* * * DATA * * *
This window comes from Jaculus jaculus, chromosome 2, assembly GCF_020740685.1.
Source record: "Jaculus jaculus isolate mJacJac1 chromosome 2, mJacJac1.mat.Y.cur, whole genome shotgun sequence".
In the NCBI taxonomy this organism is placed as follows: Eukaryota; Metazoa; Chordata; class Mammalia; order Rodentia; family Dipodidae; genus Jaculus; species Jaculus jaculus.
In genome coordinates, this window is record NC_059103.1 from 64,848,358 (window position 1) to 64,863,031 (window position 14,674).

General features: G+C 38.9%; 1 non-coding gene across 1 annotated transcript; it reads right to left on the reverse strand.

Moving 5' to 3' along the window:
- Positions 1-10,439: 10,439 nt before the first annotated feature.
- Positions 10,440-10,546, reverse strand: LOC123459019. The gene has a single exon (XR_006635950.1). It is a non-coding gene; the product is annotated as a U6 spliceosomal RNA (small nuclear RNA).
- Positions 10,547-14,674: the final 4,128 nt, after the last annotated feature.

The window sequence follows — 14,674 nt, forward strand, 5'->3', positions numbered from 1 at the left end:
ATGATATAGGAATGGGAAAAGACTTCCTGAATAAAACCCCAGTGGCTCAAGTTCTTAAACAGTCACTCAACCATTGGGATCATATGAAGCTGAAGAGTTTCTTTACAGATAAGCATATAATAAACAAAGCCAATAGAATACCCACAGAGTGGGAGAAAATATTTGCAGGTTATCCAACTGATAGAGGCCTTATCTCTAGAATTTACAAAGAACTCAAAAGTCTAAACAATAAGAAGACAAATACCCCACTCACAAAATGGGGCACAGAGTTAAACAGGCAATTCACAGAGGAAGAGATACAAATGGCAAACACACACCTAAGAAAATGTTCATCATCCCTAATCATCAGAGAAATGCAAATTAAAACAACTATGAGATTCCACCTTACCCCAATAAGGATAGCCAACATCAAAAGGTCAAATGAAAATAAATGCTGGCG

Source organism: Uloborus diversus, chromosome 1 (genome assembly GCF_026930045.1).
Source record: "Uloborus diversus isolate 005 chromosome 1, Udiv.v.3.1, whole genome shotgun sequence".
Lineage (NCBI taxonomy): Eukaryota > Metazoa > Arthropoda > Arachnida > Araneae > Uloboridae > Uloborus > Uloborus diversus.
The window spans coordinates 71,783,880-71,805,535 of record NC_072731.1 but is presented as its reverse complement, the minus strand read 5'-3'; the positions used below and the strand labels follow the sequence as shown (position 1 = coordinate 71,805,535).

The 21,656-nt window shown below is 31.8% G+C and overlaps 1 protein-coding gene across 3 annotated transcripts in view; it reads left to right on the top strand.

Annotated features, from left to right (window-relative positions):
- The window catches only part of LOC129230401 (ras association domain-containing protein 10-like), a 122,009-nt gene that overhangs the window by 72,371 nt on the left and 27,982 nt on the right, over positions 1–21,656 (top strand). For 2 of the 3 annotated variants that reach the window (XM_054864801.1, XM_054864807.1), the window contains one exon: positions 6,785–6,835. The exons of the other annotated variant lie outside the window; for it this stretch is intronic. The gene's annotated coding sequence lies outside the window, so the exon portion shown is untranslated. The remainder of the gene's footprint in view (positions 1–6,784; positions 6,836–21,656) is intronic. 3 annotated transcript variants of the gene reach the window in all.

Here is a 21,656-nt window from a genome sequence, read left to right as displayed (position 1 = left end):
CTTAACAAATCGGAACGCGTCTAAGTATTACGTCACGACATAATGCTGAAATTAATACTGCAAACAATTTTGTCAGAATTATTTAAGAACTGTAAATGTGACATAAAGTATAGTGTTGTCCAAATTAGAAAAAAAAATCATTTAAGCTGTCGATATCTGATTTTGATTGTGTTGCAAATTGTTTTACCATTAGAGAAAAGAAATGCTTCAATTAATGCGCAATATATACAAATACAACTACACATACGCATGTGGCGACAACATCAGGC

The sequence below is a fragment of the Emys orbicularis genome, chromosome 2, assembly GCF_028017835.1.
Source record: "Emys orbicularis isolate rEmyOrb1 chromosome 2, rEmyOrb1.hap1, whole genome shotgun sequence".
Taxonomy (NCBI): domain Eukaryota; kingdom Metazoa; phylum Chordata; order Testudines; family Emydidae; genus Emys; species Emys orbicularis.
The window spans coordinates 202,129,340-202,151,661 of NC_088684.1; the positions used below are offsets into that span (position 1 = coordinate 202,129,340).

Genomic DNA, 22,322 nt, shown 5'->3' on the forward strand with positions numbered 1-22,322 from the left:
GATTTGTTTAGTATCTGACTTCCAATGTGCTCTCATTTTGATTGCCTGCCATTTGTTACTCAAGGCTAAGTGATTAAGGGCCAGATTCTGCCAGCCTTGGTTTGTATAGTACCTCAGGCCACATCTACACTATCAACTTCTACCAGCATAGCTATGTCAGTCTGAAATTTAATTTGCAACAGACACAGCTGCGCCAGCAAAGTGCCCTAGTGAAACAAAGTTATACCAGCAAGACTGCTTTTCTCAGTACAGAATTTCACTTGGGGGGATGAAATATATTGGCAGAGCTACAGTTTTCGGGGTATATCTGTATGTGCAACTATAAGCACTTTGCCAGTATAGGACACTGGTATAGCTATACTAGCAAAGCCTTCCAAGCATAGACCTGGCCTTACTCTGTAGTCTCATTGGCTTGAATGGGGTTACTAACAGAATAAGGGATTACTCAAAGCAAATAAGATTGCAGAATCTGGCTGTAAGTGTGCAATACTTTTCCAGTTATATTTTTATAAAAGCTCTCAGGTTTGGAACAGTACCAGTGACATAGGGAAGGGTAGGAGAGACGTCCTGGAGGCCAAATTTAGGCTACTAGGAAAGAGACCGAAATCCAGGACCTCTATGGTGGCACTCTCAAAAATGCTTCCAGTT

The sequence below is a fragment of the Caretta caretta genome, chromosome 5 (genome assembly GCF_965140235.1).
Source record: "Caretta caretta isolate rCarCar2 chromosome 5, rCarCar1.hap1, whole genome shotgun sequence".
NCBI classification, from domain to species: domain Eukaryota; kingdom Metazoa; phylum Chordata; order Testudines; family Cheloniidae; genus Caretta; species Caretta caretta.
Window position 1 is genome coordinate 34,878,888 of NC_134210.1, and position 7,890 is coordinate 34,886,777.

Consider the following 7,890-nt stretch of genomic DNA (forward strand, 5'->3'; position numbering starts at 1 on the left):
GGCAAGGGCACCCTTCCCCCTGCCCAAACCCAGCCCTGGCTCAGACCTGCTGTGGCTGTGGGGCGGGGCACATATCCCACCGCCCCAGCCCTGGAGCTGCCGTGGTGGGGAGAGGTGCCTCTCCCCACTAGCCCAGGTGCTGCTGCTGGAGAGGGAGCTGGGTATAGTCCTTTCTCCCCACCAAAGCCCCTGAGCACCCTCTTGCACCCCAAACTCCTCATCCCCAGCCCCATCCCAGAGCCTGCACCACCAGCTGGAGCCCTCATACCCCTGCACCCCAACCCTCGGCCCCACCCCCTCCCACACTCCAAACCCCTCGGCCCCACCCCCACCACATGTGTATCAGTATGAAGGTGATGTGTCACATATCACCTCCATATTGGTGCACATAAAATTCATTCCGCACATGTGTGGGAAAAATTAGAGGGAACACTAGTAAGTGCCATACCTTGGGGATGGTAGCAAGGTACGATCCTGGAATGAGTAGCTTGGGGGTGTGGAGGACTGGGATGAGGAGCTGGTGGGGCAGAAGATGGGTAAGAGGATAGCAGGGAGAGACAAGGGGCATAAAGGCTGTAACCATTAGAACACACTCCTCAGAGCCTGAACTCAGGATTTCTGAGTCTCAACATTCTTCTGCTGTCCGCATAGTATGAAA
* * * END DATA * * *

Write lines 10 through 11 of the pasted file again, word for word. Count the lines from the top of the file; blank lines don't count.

The window sequence follows — 14,674 nt, forward strand, 5'->3', positions numbered from 1 at the left end:
ATGATATAGGAATGGGAAAAGACTTCCTGAATAAAACCCCAGTGGCTCAAGTTCTTAAACAGTCACTCAACCATTGGGATCATATGAAGCTGAAGAGTTTCTTTACAGATAAGCATATAATAAACAAAGCCAATAGAATACCCACAGAGTGGGAGAAAATATTTGCAGGTTATCCAACTGATAGAGGCCTTATCTCTAGAATTTACAAAGAACTCAAAAGTCTAAACAATAAGAAGACAAATACCCCACTCACAAAATGGGGCACAGAGTTAAACAGGCAATTCACAGAGGAAGAGATACAAATGGCAAACACACACCTAAGAAAATGTTCATCATCCCTAATCATCAGAGAAATGCAAATTAAAACAACTATGAGATTCCACCTTACCCCAATAAGGATAGCCAACATCAAAAGGTCAAATGAAAATAAATGCTGGCG